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Fact Check: A Look at Trump's Comments on Clinton's Emails

Trump has distorted facts about Clinton's emails

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    Fact Check: A Look at Trump's Comments on Clinton's Emails
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    Democrat Hillary Clinton (L) and Republican Donald Trump.

    FactCheck.org is a non-partisan non-profit organization that will hold candidates and key figures accountable during the 2016 presidential campaign. FactCheck.org will check facts of speeches, advertisements and more for NBC.

    Donald Trump distorted the facts about former Secretary of State Hillary Clinton’s emails when he said in Texas that “the FBI found thousands [of emails] she never turned over, and now just recently found another 15,000 more.”

    Trump is right that the FBI recovered “several thousand work-related emails” that Clinton did not turn over to the State Department, as FBI Director James Comey disclosed in July. But the FBI did not “just recently” find “another 15,000 more.”

    Instead, it was recently announced that the FBI recovered a total of about 14,900 emails during its year-long investigation of Clinton, including the “several thousand work-related emails” that Comey cited in July.

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    Also, Trump claimed that Clinton deleted her emails to “cover up her crimes,” but Comey said the FBI found “no evidence that any of the additional work-related e-mails [that the FBI found] were intentionally deleted in an effort to conceal them.”

    Trump made his remarks (at the 45:34 mark) during a rally in Austin, Texas, where he talked about the “new revelations about Hillary Clinton’s email scandal.”

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    Trump, Aug. 23: She said she turned over all of her work-related emails. But the FBI found thousands she never turned over, and now just recently found another 15,000 more. That was another lie.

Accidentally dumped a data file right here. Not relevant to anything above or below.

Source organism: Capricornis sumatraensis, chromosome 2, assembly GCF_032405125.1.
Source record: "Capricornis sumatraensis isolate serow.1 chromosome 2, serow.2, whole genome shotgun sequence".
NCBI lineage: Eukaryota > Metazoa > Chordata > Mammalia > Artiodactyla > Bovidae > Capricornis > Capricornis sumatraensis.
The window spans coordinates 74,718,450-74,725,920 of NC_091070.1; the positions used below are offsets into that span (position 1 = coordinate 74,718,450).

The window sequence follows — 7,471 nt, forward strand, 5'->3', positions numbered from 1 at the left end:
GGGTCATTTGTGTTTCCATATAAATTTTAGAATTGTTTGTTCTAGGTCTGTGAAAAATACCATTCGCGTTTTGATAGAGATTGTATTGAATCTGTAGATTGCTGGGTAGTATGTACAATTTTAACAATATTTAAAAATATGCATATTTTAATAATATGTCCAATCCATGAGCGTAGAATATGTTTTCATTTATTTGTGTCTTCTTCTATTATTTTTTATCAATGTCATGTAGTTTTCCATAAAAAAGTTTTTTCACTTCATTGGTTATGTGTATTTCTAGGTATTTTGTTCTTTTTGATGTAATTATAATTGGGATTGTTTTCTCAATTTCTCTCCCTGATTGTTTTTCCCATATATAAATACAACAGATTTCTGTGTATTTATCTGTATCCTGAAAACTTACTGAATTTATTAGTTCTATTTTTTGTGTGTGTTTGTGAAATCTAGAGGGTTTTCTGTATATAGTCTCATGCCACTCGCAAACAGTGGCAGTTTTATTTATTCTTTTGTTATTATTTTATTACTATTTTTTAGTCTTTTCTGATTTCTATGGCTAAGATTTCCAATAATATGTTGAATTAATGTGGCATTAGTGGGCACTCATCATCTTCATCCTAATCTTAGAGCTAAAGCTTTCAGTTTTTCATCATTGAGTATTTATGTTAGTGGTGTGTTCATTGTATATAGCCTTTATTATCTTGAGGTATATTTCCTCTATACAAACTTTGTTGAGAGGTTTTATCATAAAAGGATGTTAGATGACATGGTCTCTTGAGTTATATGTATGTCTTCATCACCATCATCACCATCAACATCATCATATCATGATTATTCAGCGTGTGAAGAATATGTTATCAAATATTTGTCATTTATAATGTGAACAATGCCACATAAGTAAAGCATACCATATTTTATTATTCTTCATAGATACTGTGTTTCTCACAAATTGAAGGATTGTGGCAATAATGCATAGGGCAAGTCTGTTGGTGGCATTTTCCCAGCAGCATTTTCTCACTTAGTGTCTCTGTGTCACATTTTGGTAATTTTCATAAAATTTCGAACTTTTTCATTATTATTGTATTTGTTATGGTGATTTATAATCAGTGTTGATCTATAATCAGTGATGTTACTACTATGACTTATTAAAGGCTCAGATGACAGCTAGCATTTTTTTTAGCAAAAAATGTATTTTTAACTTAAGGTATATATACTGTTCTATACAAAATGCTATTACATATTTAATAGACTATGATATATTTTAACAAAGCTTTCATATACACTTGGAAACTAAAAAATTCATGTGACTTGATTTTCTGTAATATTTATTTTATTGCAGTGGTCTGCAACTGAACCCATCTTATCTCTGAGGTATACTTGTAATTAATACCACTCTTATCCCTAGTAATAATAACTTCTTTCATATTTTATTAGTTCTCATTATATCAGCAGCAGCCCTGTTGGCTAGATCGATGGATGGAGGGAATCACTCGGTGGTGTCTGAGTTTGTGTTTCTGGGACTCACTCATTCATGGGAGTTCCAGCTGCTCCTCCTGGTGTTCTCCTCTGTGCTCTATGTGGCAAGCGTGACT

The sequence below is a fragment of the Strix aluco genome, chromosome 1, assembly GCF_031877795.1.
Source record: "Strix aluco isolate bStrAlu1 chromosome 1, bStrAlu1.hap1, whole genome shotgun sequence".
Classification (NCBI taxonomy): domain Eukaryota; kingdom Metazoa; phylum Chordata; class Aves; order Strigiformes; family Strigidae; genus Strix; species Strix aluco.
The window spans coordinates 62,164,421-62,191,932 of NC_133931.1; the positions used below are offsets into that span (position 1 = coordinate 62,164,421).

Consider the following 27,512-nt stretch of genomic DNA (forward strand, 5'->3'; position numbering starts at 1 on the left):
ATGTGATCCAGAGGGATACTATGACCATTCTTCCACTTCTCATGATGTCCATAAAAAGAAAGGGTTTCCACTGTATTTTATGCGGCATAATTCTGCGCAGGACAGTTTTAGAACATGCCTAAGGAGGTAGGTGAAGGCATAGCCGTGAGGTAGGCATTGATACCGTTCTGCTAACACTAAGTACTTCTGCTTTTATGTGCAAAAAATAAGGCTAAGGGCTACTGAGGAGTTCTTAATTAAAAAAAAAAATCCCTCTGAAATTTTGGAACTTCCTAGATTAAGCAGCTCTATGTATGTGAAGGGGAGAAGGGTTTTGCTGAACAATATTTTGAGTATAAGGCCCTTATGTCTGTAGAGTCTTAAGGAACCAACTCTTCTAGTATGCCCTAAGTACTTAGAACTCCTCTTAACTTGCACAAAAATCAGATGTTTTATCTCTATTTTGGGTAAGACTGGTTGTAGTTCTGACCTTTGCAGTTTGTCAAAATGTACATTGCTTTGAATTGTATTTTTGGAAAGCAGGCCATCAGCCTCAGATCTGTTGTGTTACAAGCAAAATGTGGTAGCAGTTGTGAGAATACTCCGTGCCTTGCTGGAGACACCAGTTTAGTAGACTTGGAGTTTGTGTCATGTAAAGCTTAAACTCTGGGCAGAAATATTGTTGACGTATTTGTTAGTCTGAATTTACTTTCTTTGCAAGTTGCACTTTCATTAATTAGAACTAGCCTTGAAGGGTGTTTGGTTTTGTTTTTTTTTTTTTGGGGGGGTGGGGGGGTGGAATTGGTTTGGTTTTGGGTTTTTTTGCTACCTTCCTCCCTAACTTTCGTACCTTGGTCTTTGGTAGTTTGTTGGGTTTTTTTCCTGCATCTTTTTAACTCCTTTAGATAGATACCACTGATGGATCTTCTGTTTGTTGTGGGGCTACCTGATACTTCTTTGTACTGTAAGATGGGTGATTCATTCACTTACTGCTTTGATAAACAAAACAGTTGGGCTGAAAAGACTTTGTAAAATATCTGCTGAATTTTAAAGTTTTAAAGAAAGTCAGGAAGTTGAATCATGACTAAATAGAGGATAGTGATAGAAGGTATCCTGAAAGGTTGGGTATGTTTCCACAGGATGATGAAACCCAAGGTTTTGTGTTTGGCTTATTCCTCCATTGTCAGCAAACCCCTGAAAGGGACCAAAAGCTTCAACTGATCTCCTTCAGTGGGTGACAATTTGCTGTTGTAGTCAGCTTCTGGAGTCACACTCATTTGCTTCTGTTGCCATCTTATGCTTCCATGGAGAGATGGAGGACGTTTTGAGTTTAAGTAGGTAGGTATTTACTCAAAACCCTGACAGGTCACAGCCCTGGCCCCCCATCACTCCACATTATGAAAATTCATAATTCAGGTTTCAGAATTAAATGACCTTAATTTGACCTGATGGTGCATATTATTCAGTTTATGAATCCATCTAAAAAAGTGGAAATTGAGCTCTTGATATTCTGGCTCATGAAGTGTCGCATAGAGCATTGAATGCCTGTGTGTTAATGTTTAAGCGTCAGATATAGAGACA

The 15,000 emails weren’t “just recently found,” and they are not all work-related.

    Let’s recap what happened, beginning with Comey’s announcement on July 5 that the FBI had completed its investigation of Clinton’s use of personal email for government business while secretary of state. The FBI investigation concerned whether there were any violations of federal law on the handling of classified information, and whether there had been any hacking of the email server by foreign or hostile powers.

    Comey announced that day that the FBI would not recommend that criminal charges be filed against Clinton or any State Department staffers for mishandling classified information. During his announcement, Comey said that Clinton turned over about 30,000 emails to the State Department in December 2014, but that the FBI “also discovered several thousand work-related e-mails that were not in the group of 30,000 that were returned by Secretary Clinton to State in 2014.”

    Comey at the time didn’t say how many total emails the FBI had recovered or exactly how many of them were work-related. However, it was disclosed at a court hearing on Aug. 22 that the FBI had turned over about 14,900 emails to the State Department that it had uncovered during the course of its investigation. The judge, who is presiding over a Freedom of Information Act lawsuit filed by the conservative Judicial Watch, ordered the State Department to expedite its review process and release any emails that are responsive to the group’s FOIA request.